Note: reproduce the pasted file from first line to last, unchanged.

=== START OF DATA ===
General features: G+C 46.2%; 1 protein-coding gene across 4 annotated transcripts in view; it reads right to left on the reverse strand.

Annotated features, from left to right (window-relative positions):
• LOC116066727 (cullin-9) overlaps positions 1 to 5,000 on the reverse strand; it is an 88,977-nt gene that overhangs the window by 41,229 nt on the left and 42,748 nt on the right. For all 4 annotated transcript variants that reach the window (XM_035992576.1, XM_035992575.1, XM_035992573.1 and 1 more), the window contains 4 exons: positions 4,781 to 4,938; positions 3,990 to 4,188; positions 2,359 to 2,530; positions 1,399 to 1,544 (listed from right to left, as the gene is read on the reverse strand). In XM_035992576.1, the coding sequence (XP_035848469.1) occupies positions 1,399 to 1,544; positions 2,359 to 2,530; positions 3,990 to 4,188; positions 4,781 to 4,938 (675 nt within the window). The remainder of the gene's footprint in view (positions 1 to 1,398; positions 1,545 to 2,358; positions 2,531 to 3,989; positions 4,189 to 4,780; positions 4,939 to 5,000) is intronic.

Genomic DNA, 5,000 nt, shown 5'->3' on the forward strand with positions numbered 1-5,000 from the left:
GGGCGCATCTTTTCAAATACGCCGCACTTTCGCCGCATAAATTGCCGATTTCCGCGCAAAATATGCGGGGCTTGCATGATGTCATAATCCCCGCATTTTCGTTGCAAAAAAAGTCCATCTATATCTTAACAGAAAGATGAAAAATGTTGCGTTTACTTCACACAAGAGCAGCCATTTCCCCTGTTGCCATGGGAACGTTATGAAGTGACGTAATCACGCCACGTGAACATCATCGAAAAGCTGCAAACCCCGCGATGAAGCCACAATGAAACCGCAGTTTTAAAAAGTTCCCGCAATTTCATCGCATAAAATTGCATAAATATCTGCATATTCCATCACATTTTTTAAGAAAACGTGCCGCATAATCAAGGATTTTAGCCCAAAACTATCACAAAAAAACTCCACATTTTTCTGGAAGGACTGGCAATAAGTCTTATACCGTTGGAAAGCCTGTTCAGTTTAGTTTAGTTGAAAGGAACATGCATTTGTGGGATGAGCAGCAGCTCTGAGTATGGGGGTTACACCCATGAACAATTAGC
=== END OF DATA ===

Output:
General features: G+C 46.2%; 1 protein-coding gene across 4 annotated transcripts in view; it reads right to left on the reverse strand.

Annotated features, from left to right (window-relative positions):
• LOC116066727 (cullin-9) overlaps positions 1 to 5,000 on the reverse strand; it is an 88,977-nt gene that overhangs the window by 41,229 nt on the left and 42,748 nt on the right. For all 4 annotated transcript variants that reach the window (XM_035992576.1, XM_035992575.1, XM_035992573.1 and 1 more), the window contains 4 exons: positions 4,781 to 4,938; positions 3,990 to 4,188; positions 2,359 to 2,530; positions 1,399 to 1,544 (listed from right to left, as the gene is read on the reverse strand). In XM_035992576.1, the coding sequence (XP_035848469.1) occupies positions 1,399 to 1,544; positions 2,359 to 2,530; positions 3,990 to 4,188; positions 4,781 to 4,938 (675 nt within the window). The remainder of the gene's footprint in view (positions 1 to 1,398; positions 1,545 to 2,358; positions 2,531 to 3,989; positions 4,189 to 4,780; positions 4,939 to 5,000) is intronic.

Genomic DNA, 5,000 nt, shown 5'->3' on the forward strand with positions numbered 1-5,000 from the left:
GGGCGCATCTTTTCAAATACGCCGCACTTTCGCCGCATAAATTGCCGATTTCCGCGCAAAATATGCGGGGCTTGCATGATGTCATAATCCCCGCATTTTCGTTGCAAAAAAAGTCCATCTATATCTTAACAGAAAGATGAAAAATGTTGCGTTTACTTCACACAAGAGCAGCCATTTCCCCTGTTGCCATGGGAACGTTATGAAGTGACGTAATCACGCCACGTGAACATCATCGAAAAGCTGCAAACCCCGCGATGAAGCCACAATGAAACCGCAGTTTTAAAAAGTTCCCGCAATTTCATCGCATAAAATTGCATAAATATCTGCATATTCCATCACATTTTTTAAGAAAACGTGCCGCATAATCAAGGATTTTAGCCCAAAACTATCACAAAAAAACTCCACATTTTTCTGGAAGGACTGGCAATAAGTCTTATACCGTTGGAAAGCCTGTTCAGTTTAGTTTAGTTGAAAGGAACATGCATTTGTGGGATGAGCAGCAGCTCTGAGTATGGGGGTTACACCCATGAACAATTAGC